Project Big White: Suspension Upgrade on a 1995 Ford F-350
Ride Revival: Making the Suspension on Our ’95 Ford F-350 Function and Feel like New Again
The ’92-to’97 OBS Ford F-250/F-350 is a very popular rig among Ford diesel enthusiasts. Some die-hard fans actually consider the OBS pickup equipped with 7.3L Power Stroke engine to be the best Ford platform and powertrain ever. Even though many of these beasts are more than 20 years old, they are still very mechanically sound. However, those years of use—and, in some instances, abuse—have an impact on the handling and solid feel the trucks once had.
While many drivers may consider the sway and slop part of a truck’s personality and not pay too much attention to the degraded handling because the truck is driven on a daily basis, the truth is, the deterioration of suspension pieces makes using a bit more finesse while driving necessary to keep these trucks between the lines on the highway.
Even when maintenance and repair schedules are diligently adhered to, some areas of the suspension may remain untouched until there is a major problem. The rubber bushings, for example, can wear and severely break down over time, yet still look good to the naked eye. In certain parts of the country, the deterioration of bushings is more accelerated than others due to harsh weather and road conditions. Most people will replace individual or groups of bushings as they go bad. But, going through the entire truck and replacing all the suspension and sway-bar bushings can make it handle like a new truck (or possibly better than new).
Big White, Diesel Power Editor KJ Jones’ ’95 Ford F-350, is like many trucks of the era. The years of use have caused all the bushings to show their age. The truck has generally imprecise steering, with sway and body roll through the turns. To correct this, we took the truck down to Energy Suspension in San Clemente, California, and replaced all the compromised rubber suspension and sway bar bushings with new polyurethane pieces.
Energy Suspension is a leader in polyurethane chassis components. The company produces suspension pivots, motor mounts, isolators, and body bushings, and engineers are continually developing new polyurethane applications, as well as updating and revising older parts.
Ben LaHatt and Billy Ray Harrill in Energy Suspension’s new product department are taking on the task of revitalizing Big White’s suspension. Part of the replacement includes using the F-350 to develop new bushing kits for the ’92-to-’97 body style. Due to these trucks’ old age, the bushings and hardware are typically quite deteriorated.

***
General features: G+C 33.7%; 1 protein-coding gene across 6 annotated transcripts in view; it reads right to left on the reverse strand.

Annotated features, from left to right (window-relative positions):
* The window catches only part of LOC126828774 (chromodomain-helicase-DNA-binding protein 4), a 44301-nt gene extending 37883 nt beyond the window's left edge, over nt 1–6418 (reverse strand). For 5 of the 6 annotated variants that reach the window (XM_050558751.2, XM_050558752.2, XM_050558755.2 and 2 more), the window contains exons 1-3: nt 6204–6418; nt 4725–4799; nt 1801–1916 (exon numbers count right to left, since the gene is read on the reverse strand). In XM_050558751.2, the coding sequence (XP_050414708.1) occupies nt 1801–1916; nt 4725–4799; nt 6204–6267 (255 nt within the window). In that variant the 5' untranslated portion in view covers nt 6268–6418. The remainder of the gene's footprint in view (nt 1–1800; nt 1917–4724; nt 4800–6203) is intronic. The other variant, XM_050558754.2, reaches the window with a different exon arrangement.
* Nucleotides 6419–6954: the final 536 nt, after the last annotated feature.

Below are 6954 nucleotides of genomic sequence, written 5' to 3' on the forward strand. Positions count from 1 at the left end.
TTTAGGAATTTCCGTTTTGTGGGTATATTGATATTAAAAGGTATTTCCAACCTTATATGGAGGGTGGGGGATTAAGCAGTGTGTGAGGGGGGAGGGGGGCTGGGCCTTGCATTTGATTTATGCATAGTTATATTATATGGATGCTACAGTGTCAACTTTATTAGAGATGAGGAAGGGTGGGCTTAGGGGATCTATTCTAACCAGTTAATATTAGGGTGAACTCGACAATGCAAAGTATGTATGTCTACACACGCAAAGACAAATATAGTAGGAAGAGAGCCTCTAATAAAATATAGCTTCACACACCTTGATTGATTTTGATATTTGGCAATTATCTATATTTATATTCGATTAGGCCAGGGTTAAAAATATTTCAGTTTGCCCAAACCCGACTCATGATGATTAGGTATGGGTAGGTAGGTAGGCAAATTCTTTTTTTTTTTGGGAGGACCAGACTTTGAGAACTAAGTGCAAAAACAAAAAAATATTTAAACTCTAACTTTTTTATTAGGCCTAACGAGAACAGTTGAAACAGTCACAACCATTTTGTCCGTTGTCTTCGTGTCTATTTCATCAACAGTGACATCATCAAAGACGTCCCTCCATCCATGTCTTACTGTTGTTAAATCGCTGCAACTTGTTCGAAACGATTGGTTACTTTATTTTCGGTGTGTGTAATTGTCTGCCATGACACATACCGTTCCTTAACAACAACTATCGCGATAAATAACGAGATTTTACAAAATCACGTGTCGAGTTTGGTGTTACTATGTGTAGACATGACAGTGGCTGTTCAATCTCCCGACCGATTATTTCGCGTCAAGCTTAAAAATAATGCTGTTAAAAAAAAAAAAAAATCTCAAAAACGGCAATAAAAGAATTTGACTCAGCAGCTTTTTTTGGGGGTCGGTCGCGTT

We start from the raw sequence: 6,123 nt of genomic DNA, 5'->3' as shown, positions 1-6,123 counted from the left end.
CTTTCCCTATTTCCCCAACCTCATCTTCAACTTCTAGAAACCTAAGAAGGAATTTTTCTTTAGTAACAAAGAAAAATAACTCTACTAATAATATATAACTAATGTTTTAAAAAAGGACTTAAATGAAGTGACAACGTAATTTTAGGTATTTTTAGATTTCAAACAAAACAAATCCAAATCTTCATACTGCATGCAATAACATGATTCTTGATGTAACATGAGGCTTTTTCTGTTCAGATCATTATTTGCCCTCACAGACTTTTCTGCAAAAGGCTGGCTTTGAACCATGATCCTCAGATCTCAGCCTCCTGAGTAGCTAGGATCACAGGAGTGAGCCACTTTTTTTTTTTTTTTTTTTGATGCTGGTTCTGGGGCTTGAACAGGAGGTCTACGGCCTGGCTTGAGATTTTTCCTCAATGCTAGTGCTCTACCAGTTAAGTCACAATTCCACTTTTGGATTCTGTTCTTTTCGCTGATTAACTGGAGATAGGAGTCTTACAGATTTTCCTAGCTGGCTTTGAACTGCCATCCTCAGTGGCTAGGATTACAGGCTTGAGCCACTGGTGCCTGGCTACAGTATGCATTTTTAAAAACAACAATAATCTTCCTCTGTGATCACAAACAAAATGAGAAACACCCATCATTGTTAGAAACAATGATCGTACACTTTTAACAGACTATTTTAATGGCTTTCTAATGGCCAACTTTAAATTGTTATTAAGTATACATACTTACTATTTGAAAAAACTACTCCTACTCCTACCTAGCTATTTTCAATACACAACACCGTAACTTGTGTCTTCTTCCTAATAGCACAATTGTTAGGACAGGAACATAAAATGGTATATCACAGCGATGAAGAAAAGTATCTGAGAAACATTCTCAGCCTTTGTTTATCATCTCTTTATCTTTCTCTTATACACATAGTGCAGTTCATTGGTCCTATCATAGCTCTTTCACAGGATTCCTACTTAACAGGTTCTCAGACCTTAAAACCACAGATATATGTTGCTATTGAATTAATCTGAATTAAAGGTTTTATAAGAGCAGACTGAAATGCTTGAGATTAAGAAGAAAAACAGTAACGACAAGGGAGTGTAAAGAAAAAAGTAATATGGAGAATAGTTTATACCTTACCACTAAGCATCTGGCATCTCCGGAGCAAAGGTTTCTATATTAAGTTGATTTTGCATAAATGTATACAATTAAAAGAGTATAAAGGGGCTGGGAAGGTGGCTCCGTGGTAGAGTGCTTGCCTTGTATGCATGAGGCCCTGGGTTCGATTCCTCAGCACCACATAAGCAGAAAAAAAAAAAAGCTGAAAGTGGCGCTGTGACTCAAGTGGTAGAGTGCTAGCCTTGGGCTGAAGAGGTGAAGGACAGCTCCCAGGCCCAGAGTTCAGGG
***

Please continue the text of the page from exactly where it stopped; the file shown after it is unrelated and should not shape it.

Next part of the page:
The result of Ben and Billy Ray’s work is amazing. Polyurethane gives the 21-year-old truck a new vitality in the turns and a confident feeling at the steering wheel. The constant adjustments and compensations that needed to be made are gone. There is also less suspension and road noise when driving on the highway.
Read on through the following photos and captions, which detail the entire bushing-replacement process.
1. Here is a sampling of some of the bushings that are used for Big White’s chassis upgrade. Ben and Billy Ray are pulling from this assortment and taking detailed notes on which pieces they use.
2. The truck’s rear leaf spring bushings are original. Notice the spring is no longer centered on the bushing.
3. The frame is jacked up to unload the suspension. Before unbolting and removing the springs, all the hardware is sprayed down with penetrating oil to make removal easier.
4. Ben and Billy Ray work together to remove the hardware that holds the leaf spring on the axle and in the spring hanger. It should be noted that the axle is supported with a jack, and the leaf springs are removed one at a time, which makes reassembly much easier.
5. These photos detail how badly deteriorated the leaf-spring bushings are and how they are not centered in the spring any longer.
6. Billy Ray and Ben use a large shop press to remove the old spring bushings.
7. Once the old bushings are removed from the spring, the new polyurethane bushings are coated with Energy Suspension’s Formula 5 lubricant and installed in the eye. Formula 5 makes installation easier and prevents the bushing from squeaking. With the bushings in, the steel center sleeve is pressed into place with big locking pliers.
8. After lubing the spring hangers, Billy Ray reinstalls the leaf packs and tightens all the hardware to specification.
9. From years of carrying heavy loads, the pads the overload springs rest against on spring compression are badly worn. Billy Ray replaces the worn pads with new polyurethane pieces.
10. The rear sway bar and its links are removed and replaced with Energy Suspension’s polyurethane parts. Notice how collapsed and distorted the original rubber bushings are.